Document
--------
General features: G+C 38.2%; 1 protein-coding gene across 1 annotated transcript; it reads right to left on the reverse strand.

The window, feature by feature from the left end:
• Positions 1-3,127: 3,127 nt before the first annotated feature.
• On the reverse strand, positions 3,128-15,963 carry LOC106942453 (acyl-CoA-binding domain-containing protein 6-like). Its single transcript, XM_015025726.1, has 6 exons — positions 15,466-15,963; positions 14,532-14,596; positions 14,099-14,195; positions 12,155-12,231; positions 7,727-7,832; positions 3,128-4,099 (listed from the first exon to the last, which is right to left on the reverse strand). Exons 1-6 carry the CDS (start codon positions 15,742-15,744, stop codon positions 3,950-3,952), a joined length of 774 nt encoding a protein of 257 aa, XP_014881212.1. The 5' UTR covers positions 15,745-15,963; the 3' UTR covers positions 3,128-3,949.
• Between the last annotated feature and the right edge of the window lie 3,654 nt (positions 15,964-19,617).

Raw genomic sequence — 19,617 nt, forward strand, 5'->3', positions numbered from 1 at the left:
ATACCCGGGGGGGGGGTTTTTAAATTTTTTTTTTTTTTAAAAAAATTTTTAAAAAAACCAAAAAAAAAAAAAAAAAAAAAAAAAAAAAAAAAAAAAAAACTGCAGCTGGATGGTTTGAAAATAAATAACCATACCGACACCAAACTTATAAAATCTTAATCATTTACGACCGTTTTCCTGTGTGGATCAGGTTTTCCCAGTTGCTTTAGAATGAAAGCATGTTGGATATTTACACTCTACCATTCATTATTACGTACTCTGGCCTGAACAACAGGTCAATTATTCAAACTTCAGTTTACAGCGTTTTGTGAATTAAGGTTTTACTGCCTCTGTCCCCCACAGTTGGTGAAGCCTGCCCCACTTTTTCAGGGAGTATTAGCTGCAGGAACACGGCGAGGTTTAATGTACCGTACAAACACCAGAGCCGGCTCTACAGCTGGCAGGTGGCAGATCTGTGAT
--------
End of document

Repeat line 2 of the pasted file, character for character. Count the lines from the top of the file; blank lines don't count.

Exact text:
The window, feature by feature from the left end: